'No! It would be too much trouble. I'll meet you half way, and study clearness next time.'
'What are you two talking about?' said Molly, resting on her light spade.
'It's only a discussion on the best way of administering compliments,' said Cynthia, taking up her flower-basket again, but not going out of the reach of the conversation.
'I don't like them at all in any way,' said Molly. 'But, perhaps, it's rather sour grapes with me,' she added.
'Nonsense!' said Osborne. 'Shall I tell you what I heard of you at the ball?'
'Or shall I provoke Mr Preston,' said Cynthia, 'to begin upon you? It is like turning a tap, such a stream of pretty speeches flow out at the moment.' Her lip curled with scorn.
'For you, perhaps,' said Molly; 'but not for me.'
'For any woman. It is his notion of making himself agreeable. If you dare me, Molly, I will try the experiment, and you'll see with what success.'
'No, don't, pray!' said Molly, in a hurry. 'I do so dislike him!'
'Why?' said Osborne, roused to a little curiosity by her vehemence.
'Oh! I don't know. He never seems to know what one is feeling.'
'He wouldn't care if he did know,' said Cynthia. 'And he might know he is not wanted,'
'If he chooses to stay, he cares little whether he is wanted or not.'
'Come, this is very interesting,' said Osborne. 'It is like the strophe and anti-strophe in a Greek chorus. Pray, go on.'
'Don't you know him?' asked Molly.
'Yes, by sight, and I think we were once introduced. But, you know, we are much farther from Ashcombe, at Hamley, than you are here, at Hollingford.'
'Oh! but he is coming to take Mr Sheepshanks' place, and then he will live here altogether,' said Molly.
'Molly! who told you that?' said Cynthia, in quite a different tone of voice to that in which she had been speaking hitherto.
'Papa, didn't you hear him? Oh, no! it was before you were down this morning. Papa met Mr Sheepshanks yesterday, and he told him it was all settled: you know we heard a rumour about it in the spring!'
Cynthia was very silent after this. Presently, she said that she had gathered all the flowers she wanted, and that the heat was so great she would go indoors. And then Osborne went away. But Molly had set herself a task to dig up such roots as had already flowered, and to put down some bedding-out plants in their stead. Tired and heated as she was she finished it, and then went upstairs to rest, and change her dress. According to her wont, she sought for Cynthia; there was no reply to her soft knock at the bedroom-door opposite to her own, and, thinking that Cynthia might have fallen asleep, and be lying uncovered in the draught of the open window, she went in softly. Cynthia was lying upon the bed as if she had thrown herself down on it without caring for the ease or comfort of her position. She was very still; and Molly took a shawl, and was going to place it over her, when she opened her eyes, and spoke, -
'Is that you, dear? Don't go. I like to know that you are there.'
She shut her eyes again, and remained quite quiet for a few minutes longer. Then she started up into a sitting posture, pushed her hair away from her forehead and burning eyes, and gazed intently at Molly.
'Do you know what I've been thinking, dear?' said she. 'I think I've been long enough here, and that I had better go out as a governess.'
'Cynthia, what do you mean?' asked Molly, aghast. 'You've been asleep - you've been dreaming. You're overtired,' continued she, sitting down on the bed, and taking Cynthia's passive hand, and stroking it softly - a mode of caressing that had come down to her from her mother - whether as an hereditary instinct, or as a lingering remembrance of the tender ways of the dead woman, Mr Gibson often wondered within himself when he observed it.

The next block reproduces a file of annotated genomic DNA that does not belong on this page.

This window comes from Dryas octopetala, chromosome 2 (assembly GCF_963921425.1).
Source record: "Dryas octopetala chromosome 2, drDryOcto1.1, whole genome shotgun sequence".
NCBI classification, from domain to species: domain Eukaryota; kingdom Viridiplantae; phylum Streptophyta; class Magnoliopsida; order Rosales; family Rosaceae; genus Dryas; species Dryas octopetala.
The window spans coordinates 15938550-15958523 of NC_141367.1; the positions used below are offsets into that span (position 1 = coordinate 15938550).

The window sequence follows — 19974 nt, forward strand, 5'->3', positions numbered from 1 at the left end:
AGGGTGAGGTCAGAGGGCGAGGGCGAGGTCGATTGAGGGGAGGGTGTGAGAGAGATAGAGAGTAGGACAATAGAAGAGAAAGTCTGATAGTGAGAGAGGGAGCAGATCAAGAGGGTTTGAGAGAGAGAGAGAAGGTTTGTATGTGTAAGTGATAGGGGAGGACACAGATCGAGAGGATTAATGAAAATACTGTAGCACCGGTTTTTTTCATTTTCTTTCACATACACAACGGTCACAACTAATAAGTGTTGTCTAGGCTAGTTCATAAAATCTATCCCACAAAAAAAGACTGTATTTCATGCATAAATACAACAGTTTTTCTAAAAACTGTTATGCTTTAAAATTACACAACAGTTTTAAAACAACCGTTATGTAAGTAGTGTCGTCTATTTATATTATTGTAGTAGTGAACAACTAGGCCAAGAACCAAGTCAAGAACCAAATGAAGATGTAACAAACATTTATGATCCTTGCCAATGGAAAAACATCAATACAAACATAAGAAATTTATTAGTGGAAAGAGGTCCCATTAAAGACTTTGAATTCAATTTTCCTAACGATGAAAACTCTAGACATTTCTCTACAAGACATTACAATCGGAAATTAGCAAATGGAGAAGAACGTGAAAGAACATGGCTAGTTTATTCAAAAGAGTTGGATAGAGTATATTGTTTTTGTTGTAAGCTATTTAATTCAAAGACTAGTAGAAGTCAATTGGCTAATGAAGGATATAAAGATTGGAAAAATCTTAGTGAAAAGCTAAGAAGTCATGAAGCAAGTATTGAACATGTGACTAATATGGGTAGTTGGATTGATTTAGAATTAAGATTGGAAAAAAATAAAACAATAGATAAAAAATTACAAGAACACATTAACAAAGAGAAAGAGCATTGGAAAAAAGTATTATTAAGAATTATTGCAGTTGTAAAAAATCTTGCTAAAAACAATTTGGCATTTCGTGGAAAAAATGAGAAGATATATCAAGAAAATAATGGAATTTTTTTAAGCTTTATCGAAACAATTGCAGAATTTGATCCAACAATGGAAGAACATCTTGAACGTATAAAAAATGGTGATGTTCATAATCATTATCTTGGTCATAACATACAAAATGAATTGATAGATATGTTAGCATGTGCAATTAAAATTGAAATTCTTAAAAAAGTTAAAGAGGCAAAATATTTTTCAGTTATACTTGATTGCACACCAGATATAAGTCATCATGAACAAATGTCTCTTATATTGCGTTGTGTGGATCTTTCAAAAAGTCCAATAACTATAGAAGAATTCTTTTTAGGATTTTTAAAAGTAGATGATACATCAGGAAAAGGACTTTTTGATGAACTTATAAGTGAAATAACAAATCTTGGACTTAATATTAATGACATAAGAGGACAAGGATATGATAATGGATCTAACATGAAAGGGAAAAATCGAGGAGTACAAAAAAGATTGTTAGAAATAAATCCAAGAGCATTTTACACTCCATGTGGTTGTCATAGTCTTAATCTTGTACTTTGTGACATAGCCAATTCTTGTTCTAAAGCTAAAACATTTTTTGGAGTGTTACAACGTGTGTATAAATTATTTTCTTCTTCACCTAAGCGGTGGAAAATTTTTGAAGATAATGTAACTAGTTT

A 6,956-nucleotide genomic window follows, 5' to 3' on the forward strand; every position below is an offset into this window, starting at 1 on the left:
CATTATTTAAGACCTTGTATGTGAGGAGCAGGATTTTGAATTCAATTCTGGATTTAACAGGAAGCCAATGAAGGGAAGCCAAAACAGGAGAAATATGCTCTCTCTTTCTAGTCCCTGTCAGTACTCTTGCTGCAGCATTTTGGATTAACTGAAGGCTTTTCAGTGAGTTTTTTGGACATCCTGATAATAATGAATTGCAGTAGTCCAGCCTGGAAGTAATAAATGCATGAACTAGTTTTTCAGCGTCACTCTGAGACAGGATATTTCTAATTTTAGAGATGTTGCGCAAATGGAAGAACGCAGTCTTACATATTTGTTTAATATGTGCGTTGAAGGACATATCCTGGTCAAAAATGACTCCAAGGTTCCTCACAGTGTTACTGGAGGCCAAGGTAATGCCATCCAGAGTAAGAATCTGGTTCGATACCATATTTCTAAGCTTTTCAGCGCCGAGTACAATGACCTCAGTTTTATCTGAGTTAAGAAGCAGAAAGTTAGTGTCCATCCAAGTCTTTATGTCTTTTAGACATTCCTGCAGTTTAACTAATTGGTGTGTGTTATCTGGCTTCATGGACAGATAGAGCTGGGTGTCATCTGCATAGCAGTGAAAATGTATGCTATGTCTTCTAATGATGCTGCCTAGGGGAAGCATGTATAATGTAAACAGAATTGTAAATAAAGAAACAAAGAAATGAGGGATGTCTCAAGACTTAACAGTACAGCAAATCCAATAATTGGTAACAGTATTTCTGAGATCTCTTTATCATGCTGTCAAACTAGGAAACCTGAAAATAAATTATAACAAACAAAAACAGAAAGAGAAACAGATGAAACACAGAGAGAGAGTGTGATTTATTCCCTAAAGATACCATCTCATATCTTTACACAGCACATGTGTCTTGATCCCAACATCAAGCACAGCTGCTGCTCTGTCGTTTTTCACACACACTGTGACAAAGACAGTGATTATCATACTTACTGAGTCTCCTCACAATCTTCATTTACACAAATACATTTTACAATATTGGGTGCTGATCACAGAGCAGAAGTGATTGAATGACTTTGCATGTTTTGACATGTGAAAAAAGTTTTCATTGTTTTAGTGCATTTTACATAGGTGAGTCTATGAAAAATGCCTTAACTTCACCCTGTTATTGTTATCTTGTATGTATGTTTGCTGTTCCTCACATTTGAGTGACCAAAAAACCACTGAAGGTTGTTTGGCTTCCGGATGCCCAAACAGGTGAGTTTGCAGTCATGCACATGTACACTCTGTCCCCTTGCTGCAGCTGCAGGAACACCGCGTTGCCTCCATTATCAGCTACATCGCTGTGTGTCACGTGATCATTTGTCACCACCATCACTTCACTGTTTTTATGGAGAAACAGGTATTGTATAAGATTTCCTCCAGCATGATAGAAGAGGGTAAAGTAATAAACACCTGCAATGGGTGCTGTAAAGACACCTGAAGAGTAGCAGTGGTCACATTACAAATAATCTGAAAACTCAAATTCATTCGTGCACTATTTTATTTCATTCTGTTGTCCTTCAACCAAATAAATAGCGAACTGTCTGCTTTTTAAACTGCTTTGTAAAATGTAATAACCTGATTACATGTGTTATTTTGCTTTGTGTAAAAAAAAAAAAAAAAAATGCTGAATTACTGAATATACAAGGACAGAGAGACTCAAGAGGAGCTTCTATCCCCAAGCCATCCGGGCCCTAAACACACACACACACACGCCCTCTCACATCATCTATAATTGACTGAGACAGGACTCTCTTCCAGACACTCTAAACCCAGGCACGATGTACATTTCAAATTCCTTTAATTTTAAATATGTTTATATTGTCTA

'Oh, how good you are, Molly. I wonder, if I had been brought up like you, if I should have been as good. But I've been tossed about so.'
'Then, don't go and be tossed about any more,' said Molly, softly.
'Oh, dear! I had better go. But, you see, no one ever loved me like you, and, I think, your father - doesn't he, Molly? And it's hard to be driven out.'
'Cynthia, I am sure you're not well, or else you're not half awake.'
Cynthia sate with her arms encircling her knees, and looking at vacancy.
'Well!' said she, at last, heaving a great sigh; but, then, smiling as she caught Molly's anxious face, 'I suppose there's no escaping one's doom; and anywhere else I should be much more forlorn and unprotected.'
'What do you mean by your doom?'
'Ah, that's telling, little one,' said Cynthia, who seemed now to have recovered her usual manner. 'I don't mean to have one, though. I think that, though I am an arrant coward at heart, I can show fight.'
'With whom?' asked Molly, really anxious to probe the mystery - if, indeed, there was one - to the bottom, in the hope of some remedy being found for the distress Cynthia was in when first Molly had entered,
Again Cynthia was lost in thought; then, catching the echo of Molly's last words in her mind, she said, -
'"With whom?" - oh! show fight with whom - with my doom, to be sure. Am not I a grand young lady to have a doom? Why, Molly, child, how pale and grave you look!' said she, kissing her all of a sudden. 'You ought not to care so much for me; I'm not good enough for you to worry yourself about me. I've given myself up a long time ago as a heartless baggage!'
'Nonsense! I wish you wouldn't talk so, Cynthia!'
'And I wish you wouldn't always take me "at the foot of the letter," as an English girl at school used to translate it. Oh, how hot it is! Is it never going to get cool again? My child! what dirty hands you've got, and face too; and I've been kissing you - I daresay I'm dirty with it, too. Now, isn't that like one of mamma's speeches? But, for all that, you look more like a delving Adam than a spinning Eve.'
This had the effect that Cynthia intended; the daintily clean Molly became conscious of her soiled condition, which she had forgotten while she had been attending to Cynthia, and she hastily withdrew to her own room. When she had gone, Cynthia noiselessly locked the door; and, taking her purse out of her desk, she began to count over her money. She counted it once - she counted it twice, as if desirous of finding out some mistake which should prove it to be more than it was; but the end of it all was a sigh.